Robert Greubel and Stephen Forsey's primary intention was to present their third invention, the Tourbillon 24 Secondes, in a case that is as slender as possible and yet able to accommodate the unique inclined Tourbillon cage.
It was the lateral projections of Greubel Forsey's asymmetric models that inspired this original solution. By incorporating a dome into the sapphire crystal on the back of the timepiece, they have created enough extra volume to allow the Tourbillon cage to overlap the reference surface of the movement bridges
The dome is a new and intriguing element that draws attention to the lower Tourbillon bridge. The bridge itself is more than just a simple support; it is a triumph of technology and craftsmanship. Its geometry is like a Romanesque vault and its arched and barreled surface is delicately polished by hand. Obtaining a perfectly regular reflection over the whole piece requires such expertise and experience that each bridge finished in this way is discretely signed by the artisan-decorator who executed it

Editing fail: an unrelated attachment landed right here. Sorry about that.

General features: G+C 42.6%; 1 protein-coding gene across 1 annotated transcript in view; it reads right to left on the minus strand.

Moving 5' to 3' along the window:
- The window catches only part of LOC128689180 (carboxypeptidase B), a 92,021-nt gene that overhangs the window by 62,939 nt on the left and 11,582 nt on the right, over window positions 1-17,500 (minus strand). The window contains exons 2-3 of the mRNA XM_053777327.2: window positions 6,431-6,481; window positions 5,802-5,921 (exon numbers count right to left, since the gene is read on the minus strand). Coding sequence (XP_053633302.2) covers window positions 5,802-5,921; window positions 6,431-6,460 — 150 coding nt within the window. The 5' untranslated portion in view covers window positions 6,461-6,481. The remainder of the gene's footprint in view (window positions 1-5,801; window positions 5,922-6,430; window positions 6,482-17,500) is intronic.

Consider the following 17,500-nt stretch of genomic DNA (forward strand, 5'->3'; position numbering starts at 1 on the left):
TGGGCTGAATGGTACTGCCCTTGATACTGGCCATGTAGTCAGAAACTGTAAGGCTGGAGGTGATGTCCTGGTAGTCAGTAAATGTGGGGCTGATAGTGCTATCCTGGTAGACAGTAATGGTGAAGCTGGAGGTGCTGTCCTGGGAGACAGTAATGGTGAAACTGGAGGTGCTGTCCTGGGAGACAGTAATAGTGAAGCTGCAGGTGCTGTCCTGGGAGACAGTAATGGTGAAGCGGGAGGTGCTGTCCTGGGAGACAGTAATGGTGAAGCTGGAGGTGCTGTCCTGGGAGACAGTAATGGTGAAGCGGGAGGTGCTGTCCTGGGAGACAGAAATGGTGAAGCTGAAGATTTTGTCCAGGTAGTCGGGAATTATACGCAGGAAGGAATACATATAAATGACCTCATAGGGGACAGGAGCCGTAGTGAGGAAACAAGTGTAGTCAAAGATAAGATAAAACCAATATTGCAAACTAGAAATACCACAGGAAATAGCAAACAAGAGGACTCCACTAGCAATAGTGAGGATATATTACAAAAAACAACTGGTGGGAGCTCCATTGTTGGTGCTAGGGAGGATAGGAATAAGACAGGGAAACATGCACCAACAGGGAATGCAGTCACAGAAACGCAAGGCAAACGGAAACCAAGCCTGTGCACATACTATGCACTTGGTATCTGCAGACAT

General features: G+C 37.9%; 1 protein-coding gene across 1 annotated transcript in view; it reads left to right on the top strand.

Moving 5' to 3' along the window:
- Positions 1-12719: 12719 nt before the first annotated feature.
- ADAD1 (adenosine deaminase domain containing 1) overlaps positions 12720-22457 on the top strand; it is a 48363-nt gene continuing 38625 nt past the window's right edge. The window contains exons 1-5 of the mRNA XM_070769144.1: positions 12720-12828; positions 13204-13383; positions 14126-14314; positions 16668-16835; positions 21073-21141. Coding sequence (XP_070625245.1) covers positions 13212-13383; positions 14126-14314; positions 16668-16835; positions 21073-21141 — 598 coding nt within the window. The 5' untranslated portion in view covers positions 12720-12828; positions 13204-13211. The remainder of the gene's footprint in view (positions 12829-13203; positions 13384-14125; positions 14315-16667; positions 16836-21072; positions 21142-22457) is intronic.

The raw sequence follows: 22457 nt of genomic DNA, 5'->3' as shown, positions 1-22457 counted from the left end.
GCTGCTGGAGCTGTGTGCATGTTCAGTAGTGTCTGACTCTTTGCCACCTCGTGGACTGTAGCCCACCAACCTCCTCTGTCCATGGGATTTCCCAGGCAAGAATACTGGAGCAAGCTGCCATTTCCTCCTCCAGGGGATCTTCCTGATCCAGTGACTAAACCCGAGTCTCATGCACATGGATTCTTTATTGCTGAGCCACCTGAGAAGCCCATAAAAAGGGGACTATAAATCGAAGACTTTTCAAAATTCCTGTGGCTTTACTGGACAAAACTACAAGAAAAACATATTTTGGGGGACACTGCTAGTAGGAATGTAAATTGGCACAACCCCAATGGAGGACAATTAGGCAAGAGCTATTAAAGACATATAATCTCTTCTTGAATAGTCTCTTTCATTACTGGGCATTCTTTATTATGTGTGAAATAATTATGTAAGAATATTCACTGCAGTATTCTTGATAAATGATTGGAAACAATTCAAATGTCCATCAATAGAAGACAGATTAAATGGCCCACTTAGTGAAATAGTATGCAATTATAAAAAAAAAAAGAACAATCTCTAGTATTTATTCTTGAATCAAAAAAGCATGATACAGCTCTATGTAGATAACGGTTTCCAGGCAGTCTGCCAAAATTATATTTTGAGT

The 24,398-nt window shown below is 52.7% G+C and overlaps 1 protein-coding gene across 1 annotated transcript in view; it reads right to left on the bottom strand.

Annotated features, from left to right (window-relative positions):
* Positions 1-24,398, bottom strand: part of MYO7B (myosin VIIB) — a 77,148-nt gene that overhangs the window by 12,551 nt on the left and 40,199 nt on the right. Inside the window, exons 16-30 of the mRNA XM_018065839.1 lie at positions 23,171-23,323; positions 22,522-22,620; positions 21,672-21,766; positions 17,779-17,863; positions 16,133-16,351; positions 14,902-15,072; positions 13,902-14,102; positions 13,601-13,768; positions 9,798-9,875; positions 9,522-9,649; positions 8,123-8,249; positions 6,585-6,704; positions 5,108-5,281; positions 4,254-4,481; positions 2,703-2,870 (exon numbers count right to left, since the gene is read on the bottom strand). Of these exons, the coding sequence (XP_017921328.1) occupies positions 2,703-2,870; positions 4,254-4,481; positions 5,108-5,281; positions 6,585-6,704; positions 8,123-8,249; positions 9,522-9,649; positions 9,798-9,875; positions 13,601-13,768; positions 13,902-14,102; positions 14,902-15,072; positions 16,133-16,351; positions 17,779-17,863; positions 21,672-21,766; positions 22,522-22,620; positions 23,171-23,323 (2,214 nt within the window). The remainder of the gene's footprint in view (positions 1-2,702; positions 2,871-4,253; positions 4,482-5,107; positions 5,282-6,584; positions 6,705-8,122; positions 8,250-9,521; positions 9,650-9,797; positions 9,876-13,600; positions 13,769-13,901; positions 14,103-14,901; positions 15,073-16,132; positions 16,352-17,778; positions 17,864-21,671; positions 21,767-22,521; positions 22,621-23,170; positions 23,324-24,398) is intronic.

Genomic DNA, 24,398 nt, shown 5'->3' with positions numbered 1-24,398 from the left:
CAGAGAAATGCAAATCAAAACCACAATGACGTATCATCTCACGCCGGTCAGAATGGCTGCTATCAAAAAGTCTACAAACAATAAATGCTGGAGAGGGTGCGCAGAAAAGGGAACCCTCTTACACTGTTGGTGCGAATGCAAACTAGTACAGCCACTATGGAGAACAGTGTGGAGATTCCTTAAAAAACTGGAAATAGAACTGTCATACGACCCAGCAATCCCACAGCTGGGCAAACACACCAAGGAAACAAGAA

Completing the exceptional standard of decoration that naturally applies to all 288 parts in the movement, the unique composition of colors and finishes creates a spectacular visual dynamic, with pride of place given to the sectorial 72-hour chronometric power-reserve indicator
This new creation is also distinguished by its elegant, neoclassical simplicity. The overall aesthetic is highly refined, and pays tribute to the craftsmanship and finesse of each component. The fast-rotating Tourbillon 24 Secondes is also an integral part of the graphic composition of the entire piece. Set inside a light-well, it creates an animated scene that is an irresistible invitation to explore the movement-side of the timepiece.